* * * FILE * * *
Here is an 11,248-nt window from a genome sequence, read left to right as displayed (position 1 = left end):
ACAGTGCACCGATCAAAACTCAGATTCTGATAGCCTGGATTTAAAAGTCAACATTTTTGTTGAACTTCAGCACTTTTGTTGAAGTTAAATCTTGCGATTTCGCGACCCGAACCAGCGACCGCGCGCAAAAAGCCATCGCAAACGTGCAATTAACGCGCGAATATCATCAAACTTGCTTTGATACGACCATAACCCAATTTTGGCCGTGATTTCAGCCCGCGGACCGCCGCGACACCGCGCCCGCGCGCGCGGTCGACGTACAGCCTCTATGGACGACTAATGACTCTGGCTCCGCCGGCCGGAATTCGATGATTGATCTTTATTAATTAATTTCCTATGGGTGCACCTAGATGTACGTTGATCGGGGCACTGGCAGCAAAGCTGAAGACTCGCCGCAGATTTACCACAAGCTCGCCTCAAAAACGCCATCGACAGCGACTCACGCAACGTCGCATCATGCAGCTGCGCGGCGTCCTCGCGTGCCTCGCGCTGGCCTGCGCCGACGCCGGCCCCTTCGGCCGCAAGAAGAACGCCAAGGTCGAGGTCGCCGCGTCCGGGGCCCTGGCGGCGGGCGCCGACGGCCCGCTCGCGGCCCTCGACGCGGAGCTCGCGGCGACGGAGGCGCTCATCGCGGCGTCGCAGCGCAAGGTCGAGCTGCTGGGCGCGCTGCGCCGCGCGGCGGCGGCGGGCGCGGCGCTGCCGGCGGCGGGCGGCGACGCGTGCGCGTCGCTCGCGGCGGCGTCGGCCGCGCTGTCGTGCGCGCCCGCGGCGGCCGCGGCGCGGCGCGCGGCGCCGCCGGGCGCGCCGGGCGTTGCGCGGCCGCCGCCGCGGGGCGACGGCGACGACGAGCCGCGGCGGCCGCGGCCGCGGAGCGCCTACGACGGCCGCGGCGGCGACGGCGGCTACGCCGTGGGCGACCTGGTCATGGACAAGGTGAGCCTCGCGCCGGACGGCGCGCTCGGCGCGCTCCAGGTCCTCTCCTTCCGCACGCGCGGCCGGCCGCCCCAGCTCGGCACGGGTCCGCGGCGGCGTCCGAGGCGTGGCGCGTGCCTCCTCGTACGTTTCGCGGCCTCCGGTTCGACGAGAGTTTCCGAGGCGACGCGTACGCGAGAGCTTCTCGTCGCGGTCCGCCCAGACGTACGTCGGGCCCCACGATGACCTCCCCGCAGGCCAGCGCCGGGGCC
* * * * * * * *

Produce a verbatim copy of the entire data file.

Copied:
Here is an 11,248-nt window from a genome sequence, read left to right as displayed (position 1 = left end):
ACAGTGCACCGATCAAAACTCAGATTCTGATAGCCTGGATTTAAAAGTCAACATTTTTGTTGAACTTCAGCACTTTTGTTGAAGTTAAATCTTGCGATTTCGCGACCCGAACCAGCGACCGCGCGCAAAAAGCCATCGCAAACGTGCAATTAACGCGCGAATATCATCAAACTTGCTTTGATACGACCATAACCCAATTTTGGCCGTGATTTCAGCCCGCGGACCGCCGCGACACCGCGCCCGCGCGCGCGGTCGACGTACAGCCTCTATGGACGACTAATGACTCTGGCTCCGCCGGCCGGAATTCGATGATTGATCTTTATTAATTAATTTCCTATGGGTGCACCTAGATGTACGTTGATCGGGGCACTGGCAGCAAAGCTGAAGACTCGCCGCAGATTTACCACAAGCTCGCCTCAAAAACGCCATCGACAGCGACTCACGCAACGTCGCATCATGCAGCTGCGCGGCGTCCTCGCGTGCCTCGCGCTGGCCTGCGCCGACGCCGGCCCCTTCGGCCGCAAGAAGAACGCCAAGGTCGAGGTCGCCGCGTCCGGGGCCCTGGCGGCGGGCGCCGACGGCCCGCTCGCGGCCCTCGACGCGGAGCTCGCGGCGACGGAGGCGCTCATCGCGGCGTCGCAGCGCAAGGTCGAGCTGCTGGGCGCGCTGCGCCGCGCGGCGGCGGCGGGCGCGGCGCTGCCGGCGGCGGGCGGCGACGCGTGCGCGTCGCTCGCGGCGGCGTCGGCCGCGCTGTCGTGCGCGCCCGCGGCGGCCGCGGCGCGGCGCGCGGCGCCGCCGGGCGCGCCGGGCGTTGCGCGGCCGCCGCCGCGGGGCGACGGCGACGACGAGCCGCGGCGGCCGCGGCCGCGGAGCGCCTACGACGGCCGCGGCGGCGACGGCGGCTACGCCGTGGGCGACCTGGTCATGGACAAGGTGAGCCTCGCGCCGGACGGCGCGCTCGGCGCGCTCCAGGTCCTCTCCTTCCGCACGCGCGGCCGGCCGCCCCAGCTCGGCACGGGTCCGCGGCGGCGTCCGAGGCGTGGCGCGTGCCTCCTCGTACGTTTCGCGGCCTCCGGTTCGACGAGAGTTTCCGAGGCGACGCGTACGCGAGAGCTTCTCGTCGCGGTCCGCCCAGACGTACGTCGGGCCCCACGATGACCTCCCCGCAGGCCAGCGCCGGGGCC